Explicitation patterns in English-Chinese consecutive interpreting: Differences between professional and trainee interpreters

Fang Tang, Dechao Li

Research output: Journal article publicationJournal articleAcademic researchpeer-review

17 Citations (Scopus)


The present study attempts to explore features of explicitation in interpreting by conducting an experiment in which 12 professional and 12 trainee interpreters were invited to carry out English-Chinese (E-C) consecutive interpreting (CI). All the explicitation shifts have been identified through a comparison between the original speech and the interpretations. The study has found 10 different forms of explicitations in E-C CI and summarized four motivations behind them. Features of explicitation found in the study include: (1) half of the explicitations are related to the experiential information; (2) most explicitations are adopted for clarification; and (3) explicitations to make up for interpreters' insufficient competence are common in E-C CI. In addition, the two groups also differ from each other in their explicitation patterns in the following aspects: (1) professional interpreters make considerably more explicitations than trainee interpreters, especially explicitations for clarification; (2) trainee interpreters make more explicitations as strategies to make up for the loss of information in their interpreting; and (3) professionals tend to emphasize the speaker's attitude through the addition of intensifiers more often than their trainee counterparts.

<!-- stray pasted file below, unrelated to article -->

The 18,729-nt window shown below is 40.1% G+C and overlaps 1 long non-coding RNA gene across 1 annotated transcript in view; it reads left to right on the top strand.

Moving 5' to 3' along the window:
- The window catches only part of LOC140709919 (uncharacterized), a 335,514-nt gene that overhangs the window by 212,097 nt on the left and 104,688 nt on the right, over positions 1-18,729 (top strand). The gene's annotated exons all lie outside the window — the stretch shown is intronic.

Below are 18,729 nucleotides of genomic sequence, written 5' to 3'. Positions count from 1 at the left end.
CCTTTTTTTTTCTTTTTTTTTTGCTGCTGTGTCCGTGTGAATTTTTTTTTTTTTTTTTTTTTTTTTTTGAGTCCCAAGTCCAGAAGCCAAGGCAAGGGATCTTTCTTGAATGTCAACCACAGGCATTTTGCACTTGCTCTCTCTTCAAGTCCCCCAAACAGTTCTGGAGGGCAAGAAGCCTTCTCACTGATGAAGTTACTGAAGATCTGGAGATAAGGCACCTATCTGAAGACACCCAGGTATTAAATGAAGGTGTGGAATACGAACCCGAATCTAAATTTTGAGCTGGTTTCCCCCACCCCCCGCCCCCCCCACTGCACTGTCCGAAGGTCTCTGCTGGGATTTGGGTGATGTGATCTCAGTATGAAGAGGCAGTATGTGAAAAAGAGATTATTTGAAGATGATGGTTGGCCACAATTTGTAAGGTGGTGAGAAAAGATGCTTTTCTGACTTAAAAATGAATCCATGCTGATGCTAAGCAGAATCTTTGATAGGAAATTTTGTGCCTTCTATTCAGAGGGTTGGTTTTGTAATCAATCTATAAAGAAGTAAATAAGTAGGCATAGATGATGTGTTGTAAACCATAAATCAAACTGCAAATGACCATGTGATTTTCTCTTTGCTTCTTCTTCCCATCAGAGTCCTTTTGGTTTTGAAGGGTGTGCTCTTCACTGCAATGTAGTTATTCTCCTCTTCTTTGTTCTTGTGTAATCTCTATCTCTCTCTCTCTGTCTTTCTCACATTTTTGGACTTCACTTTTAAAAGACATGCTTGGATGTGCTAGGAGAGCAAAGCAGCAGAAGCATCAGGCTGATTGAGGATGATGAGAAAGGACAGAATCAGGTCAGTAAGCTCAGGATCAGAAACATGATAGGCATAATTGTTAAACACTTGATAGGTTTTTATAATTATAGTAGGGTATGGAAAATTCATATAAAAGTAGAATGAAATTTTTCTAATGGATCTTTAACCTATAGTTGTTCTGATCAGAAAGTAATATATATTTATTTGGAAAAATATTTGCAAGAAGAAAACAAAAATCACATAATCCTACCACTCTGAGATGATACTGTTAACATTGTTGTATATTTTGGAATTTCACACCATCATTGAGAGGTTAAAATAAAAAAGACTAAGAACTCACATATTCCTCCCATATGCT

Original languageEnglish
Pages (from-to)235-255
Number of pages21
JournalPerspectives: Studies in Translatology
Issue number2
Publication statusPublished - 2 Apr 2016


  • English-to-Chinese consecutive interpreting
  • explicitation patterns
  • professional interpreters
  • trainee interpreters

ASJC Scopus subject areas

  • Cultural Studies
  • Language and Linguistics
  • Linguistics and Language
  • Literature and Literary Theory


Dive into the research topics of 'Explicitation patterns in English-Chinese consecutive interpreting: Differences between professional and trainee interpreters'. Together they form a unique fingerprint.

Cite this